How COVID-19 vaccine could end up helping virus spread

*It may be possible to infect others even after getting a shot as the vaccinated people might stop wearing masks and observe physical distancing since they are not themselves at risk anymore

Isola Moses | ConsumerConnect

A vaccine that protects against symptoms of the novel Coronavirus (COVID-19) pandemic could contribute to the spread of the disease if—and this is still just an if—the people who get vaccinated remain capable of carrying and transmitting the virus.

ConsumerConnect learnt that is a risk that’s got little attention amid the deserved jubilation over a November 9, 2020, report from Pfizer Inc. and BioNTech SE that their vaccine candidate appears to be highly effective.

Report says it’s a matter of timing. If everyone in the world is vaccinated, or has developed antibodies through exposure to the disease, there will be no problem.

However, in the early going, when only some people are protected, they could unwittingly spread the disease to people who are still vulnerable. How?

The vaccinated people might stop wearing masks and observe physical distancing since they are not themselves at risk anymore.

They could be carrying the SARS-CoV-2 virus, even if they’re not getting sick from it.

How big a problem this might be is hard to say, because we don’t know for sure if immunised people are capable of shedding infectious virus.

It’s possible that their antibodies will eradicate any infection pretty quickly, so they might just shed viral debris.

It is yet unclear how much protection the Pfizer-BioNTech vaccine and others would provide, according Bloomberg report.

The gold standard is to achieve sterilising immunity, which is so strong that the virus cannot get a grip in the body at all—meaning that vaccinated people are safe to others.

The human papillomavirus vaccine provides sterilising immunity, for example. But sterilising immunity is hard to achieve with viruses such as SARS-CoV-2, which enter through the respiratory system.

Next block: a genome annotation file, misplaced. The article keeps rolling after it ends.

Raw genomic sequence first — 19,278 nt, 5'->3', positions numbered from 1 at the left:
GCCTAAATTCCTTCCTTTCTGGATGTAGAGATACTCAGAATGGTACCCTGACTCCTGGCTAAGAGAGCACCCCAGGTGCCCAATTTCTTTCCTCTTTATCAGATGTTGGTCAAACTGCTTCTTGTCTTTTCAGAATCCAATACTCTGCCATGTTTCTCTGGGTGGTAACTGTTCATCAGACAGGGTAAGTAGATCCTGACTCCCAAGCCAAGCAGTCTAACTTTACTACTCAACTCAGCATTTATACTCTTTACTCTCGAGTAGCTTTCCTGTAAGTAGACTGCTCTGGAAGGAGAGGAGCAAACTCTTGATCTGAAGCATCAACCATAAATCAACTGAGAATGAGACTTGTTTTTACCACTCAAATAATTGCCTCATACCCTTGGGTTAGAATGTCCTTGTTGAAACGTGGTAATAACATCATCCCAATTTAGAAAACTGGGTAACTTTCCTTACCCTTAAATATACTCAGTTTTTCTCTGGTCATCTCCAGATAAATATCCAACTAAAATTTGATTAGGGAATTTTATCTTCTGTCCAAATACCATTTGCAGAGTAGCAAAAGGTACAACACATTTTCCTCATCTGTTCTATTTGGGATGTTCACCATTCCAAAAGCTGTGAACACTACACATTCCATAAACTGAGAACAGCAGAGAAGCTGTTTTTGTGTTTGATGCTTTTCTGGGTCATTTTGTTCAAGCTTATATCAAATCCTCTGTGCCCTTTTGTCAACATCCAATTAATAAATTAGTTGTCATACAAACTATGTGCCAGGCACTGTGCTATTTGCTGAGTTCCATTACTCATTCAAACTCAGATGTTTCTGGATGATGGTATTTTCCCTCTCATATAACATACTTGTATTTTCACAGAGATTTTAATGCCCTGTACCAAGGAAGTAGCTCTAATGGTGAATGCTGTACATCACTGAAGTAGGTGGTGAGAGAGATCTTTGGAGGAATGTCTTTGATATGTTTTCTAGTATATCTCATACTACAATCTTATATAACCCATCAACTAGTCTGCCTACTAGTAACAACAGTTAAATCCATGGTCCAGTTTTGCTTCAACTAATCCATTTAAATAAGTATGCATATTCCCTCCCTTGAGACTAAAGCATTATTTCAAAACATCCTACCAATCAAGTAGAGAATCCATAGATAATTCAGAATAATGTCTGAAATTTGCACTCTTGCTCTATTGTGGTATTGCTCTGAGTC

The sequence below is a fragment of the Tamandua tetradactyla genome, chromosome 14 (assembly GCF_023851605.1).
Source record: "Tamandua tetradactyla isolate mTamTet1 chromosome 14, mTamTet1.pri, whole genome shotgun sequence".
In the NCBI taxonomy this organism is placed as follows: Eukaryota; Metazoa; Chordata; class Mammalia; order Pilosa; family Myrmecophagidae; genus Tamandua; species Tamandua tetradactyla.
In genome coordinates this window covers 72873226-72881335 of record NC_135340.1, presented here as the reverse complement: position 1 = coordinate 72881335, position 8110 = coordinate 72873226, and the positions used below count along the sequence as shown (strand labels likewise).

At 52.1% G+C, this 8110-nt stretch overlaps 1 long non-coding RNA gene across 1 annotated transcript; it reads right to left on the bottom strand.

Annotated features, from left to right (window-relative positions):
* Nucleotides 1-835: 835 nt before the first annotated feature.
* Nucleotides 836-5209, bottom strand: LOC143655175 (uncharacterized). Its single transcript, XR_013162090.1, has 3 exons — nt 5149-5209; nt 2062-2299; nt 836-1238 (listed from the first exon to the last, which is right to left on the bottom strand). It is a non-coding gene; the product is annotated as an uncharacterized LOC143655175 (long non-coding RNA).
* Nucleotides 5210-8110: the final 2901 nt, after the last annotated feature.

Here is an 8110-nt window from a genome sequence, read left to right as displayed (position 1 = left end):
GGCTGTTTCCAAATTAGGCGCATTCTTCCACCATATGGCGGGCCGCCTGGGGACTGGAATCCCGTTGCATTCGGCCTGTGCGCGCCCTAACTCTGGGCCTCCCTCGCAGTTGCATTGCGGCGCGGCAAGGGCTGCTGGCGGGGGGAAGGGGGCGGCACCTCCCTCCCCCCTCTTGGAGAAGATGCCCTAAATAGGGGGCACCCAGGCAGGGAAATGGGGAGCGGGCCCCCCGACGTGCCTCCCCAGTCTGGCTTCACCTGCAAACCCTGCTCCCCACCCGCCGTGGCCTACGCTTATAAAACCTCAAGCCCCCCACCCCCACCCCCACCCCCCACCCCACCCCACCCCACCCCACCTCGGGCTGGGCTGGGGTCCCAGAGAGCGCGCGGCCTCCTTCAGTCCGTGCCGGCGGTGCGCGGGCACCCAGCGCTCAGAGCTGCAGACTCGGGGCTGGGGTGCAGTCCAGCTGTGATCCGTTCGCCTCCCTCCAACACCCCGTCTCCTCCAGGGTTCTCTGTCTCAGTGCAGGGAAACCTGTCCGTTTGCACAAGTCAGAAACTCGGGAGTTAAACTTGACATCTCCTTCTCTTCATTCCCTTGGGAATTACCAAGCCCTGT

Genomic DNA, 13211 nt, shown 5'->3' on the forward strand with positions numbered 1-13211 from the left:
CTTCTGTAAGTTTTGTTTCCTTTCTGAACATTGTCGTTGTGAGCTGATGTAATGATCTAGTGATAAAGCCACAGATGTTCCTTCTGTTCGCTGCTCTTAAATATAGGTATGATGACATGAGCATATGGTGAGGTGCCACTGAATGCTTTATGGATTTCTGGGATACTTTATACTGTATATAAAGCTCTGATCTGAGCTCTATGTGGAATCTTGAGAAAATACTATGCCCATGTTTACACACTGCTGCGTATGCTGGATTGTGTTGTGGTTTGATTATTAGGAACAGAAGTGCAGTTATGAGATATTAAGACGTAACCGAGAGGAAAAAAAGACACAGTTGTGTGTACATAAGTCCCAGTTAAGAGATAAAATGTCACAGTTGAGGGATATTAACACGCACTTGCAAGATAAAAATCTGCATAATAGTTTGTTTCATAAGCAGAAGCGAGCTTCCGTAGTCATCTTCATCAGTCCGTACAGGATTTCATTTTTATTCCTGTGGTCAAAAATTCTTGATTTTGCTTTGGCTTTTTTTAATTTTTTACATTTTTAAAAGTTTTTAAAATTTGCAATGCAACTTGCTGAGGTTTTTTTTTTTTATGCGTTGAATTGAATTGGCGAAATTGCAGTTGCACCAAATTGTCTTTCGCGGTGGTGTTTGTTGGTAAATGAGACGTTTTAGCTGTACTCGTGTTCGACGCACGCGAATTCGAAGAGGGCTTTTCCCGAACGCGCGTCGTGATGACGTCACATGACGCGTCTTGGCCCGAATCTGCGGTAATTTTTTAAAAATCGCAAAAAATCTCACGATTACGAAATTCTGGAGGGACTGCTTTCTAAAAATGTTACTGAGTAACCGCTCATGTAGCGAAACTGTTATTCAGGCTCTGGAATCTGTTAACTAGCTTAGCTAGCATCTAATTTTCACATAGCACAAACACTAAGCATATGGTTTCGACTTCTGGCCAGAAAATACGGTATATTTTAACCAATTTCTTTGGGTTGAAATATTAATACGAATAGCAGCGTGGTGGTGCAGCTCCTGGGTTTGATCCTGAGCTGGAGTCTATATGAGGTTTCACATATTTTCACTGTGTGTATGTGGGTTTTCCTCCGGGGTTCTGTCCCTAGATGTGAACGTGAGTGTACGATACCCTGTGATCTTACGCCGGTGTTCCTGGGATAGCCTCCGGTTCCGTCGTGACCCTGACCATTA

The only sure way to know if the vaccine provides sterilising immunity would be to check whether trial subjects who remain free of COVID-19 have been exposed to it, by tracing their contacts.

The Pfizer-BioNTech vaccine and others might provide just functional immunity—protecting people from the full-blown disease, but not from carrying the virus. Functional immunity may also be what people get from being infected by the disease itself.

They can catch it again, but will have fewer, if any, symptoms. We already know that people who are asymptomatic can spread COVID-19. In fact, that’s one of its scariest characteristics.

The issue was raised with Paul Griffin, a professor in the Faculty of Medicine at the University of Queensland, in Australia.

Griffin, who is an investigator on four COVID-19 vaccines that do not include the Pfizer-BioNTech one, said that while it might turn out that vaccinated people can transmit the disease, transmission is far more likely if people are coughing and sneezing.

“So, if we are preventing clinical disease, then that will go a long way to reduce transmission as well, even if it’s not precisely a transmission-blocking vaccine,” Griffin said recently.

Under the right conditions, a vaccine can and should suppress the transmission of COVID-19.

But if people who get vaccinated throw caution to the winds, it is possible they could get a lot of other people sick, according to report.

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